its Joycean mode aims for maximal inclusion of all the forces of the material word, inscribing all the potentialities of the sign in a single book, while phenomenology would aim to intuit a sense beyond all the singular incarnations that would be present for any subject whatever. Since equivocity always evidences a certain depth of development and concealment of a past, and when one wishes to assume and interiorize The twilight of the Anthropocene 125 the memory of a culture in a kind of recollection (Erinnerung) in the Hegelian sense, one has, facing this

in Literature and sustainability
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rejects the systematic side of Hegel in favour of a Conclusion 12 13 14 15 16 17 18 333 (Romantic) open-ended dialectic, he would not make the distinction between the public and the private in exactly the way Hegel does. For example, he regards the Phenomenology in much the same way as I do, that is, as in some respects being more significant as a ‘private’ text. My difference from Rorty is described below. In some respects this is reminiscent of Kant’s idea, in the Foundation of the Metaphysics of Morals, that we can never finally know if we act morally, as there

in Aesthetics and subjectivity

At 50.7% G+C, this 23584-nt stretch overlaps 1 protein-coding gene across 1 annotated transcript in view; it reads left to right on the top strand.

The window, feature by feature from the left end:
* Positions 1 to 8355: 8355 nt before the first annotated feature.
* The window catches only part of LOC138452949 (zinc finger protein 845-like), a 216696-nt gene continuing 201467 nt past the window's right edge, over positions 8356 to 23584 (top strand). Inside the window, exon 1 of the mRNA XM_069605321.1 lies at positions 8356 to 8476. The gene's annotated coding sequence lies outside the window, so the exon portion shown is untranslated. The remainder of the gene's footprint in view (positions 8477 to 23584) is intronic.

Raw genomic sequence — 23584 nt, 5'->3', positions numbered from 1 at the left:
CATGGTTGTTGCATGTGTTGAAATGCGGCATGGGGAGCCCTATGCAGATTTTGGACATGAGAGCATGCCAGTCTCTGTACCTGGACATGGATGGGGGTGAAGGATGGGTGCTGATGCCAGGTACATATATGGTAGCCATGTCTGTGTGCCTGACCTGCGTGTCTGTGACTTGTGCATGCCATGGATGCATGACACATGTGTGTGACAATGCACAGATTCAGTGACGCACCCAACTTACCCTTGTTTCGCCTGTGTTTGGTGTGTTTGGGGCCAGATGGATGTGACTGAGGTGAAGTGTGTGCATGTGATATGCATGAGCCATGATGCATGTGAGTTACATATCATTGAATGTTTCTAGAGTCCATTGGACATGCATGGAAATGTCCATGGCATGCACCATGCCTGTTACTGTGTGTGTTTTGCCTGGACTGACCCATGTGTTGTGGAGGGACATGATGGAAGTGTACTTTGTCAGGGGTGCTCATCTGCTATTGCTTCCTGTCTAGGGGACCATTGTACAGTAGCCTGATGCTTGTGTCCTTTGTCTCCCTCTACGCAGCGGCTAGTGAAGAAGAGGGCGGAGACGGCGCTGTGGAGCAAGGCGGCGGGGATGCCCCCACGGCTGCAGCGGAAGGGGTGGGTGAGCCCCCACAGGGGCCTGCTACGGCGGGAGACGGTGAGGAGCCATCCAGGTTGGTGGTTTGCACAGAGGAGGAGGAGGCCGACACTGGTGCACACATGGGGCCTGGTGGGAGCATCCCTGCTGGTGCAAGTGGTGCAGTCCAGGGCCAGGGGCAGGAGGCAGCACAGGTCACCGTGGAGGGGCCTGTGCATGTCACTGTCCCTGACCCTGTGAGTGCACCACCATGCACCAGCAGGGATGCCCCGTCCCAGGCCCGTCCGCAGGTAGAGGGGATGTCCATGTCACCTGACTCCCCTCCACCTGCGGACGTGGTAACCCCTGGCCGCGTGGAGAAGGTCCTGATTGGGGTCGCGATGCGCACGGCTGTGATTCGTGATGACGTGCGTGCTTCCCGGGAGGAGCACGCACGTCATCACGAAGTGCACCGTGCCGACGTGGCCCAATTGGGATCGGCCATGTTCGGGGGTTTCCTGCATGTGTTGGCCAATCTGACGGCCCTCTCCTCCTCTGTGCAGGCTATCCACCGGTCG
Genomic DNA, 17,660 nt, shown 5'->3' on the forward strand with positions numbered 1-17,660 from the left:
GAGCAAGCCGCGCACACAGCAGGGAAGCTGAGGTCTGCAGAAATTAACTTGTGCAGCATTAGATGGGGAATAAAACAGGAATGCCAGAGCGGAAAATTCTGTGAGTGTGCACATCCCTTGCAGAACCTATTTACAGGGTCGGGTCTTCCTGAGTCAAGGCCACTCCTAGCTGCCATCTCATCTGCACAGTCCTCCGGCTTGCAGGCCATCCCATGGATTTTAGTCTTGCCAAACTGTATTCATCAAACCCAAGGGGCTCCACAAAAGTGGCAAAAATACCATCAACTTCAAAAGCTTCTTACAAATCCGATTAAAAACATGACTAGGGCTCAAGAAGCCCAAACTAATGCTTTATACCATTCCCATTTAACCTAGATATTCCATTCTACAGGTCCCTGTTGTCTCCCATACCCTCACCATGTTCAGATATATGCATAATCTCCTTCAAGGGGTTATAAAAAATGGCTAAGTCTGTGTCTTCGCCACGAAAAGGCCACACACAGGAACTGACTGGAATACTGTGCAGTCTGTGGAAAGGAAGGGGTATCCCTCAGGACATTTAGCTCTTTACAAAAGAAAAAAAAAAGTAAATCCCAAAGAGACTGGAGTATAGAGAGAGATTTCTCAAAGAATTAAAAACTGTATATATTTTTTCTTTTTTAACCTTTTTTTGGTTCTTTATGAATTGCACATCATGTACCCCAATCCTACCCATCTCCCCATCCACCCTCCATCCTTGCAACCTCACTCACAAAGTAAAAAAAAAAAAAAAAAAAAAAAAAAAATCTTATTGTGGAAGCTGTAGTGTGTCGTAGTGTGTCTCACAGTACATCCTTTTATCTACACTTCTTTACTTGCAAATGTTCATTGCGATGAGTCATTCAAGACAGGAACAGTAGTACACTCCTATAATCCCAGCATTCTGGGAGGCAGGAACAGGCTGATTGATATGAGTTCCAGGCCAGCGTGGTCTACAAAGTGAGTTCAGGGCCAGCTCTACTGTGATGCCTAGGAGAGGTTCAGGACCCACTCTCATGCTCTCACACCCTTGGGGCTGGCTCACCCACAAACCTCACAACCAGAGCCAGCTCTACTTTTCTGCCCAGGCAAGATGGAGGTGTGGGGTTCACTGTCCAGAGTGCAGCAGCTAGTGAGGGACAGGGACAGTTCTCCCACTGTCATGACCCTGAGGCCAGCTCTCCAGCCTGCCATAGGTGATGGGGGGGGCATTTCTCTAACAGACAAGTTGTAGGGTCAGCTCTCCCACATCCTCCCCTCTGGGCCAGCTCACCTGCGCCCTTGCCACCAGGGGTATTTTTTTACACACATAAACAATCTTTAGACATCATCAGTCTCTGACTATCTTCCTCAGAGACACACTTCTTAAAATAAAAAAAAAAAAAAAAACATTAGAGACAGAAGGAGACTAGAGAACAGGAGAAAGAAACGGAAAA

The (un)predictability of modern consumption

always in principle negotiable, and can therefore be in a state of constant change. A social world perspective presents only a phenomenology of social worlds, and gives no reasons and explanations as such for the variation and multiplication of social worlds. However, so far as social worlds are either interested in expanding their field of influence and recruiting new regular members (or attracting tourists) or are concerned to maintain the interest of the current insiders and regulars, one would presume that they have some inbuilt mechanism of renewal. Such

in Qualities of food
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Literary satire and Oskar Panizza’s Psichopatia criminalis (1898)

’, Phenomenology and the Cognitive Sciences, 12:1 (2013), pp. 75–104, p. 93. 89 Monacensia, Literary Archive of the City of Munich, Oskar Panizza Papers, Oskar Panizza, ‘Casus Conscientiae novissimorum temporum vom Pfaffen Panitius’, unpublished manuscript of twenty-four pages dated 21 March 1903, p. 3, where the German original reads ‘Wenn der Landesfürst, der Markgraf, der König, der Kaiser der Lustmörder ist?’ 90 Vincent Crapanzano, ‘The Postmodern Crisis: Discourse, Parody, Memory’, in Amy Mandelker (ed.), Bakthin in Contexts: Across the Disciplines (Evanston

in A history of the case study
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human being among other human beings, or, if you will, a 14Exposed humane human being among other humane human beings, at a certain time and in a certain cultural context. We are human by nature, but we can only become humane human beings in a community (Kindeberg 2011:42f, 67f). Communication theorist James W. Carey’s theories (1992, 1998) are also of significance for this analysis. In his studies he foregrounds the importance of anthropology and phenomenology for understanding the relationship between communication and culture. Carey’s innovative view (at the time

in Exposed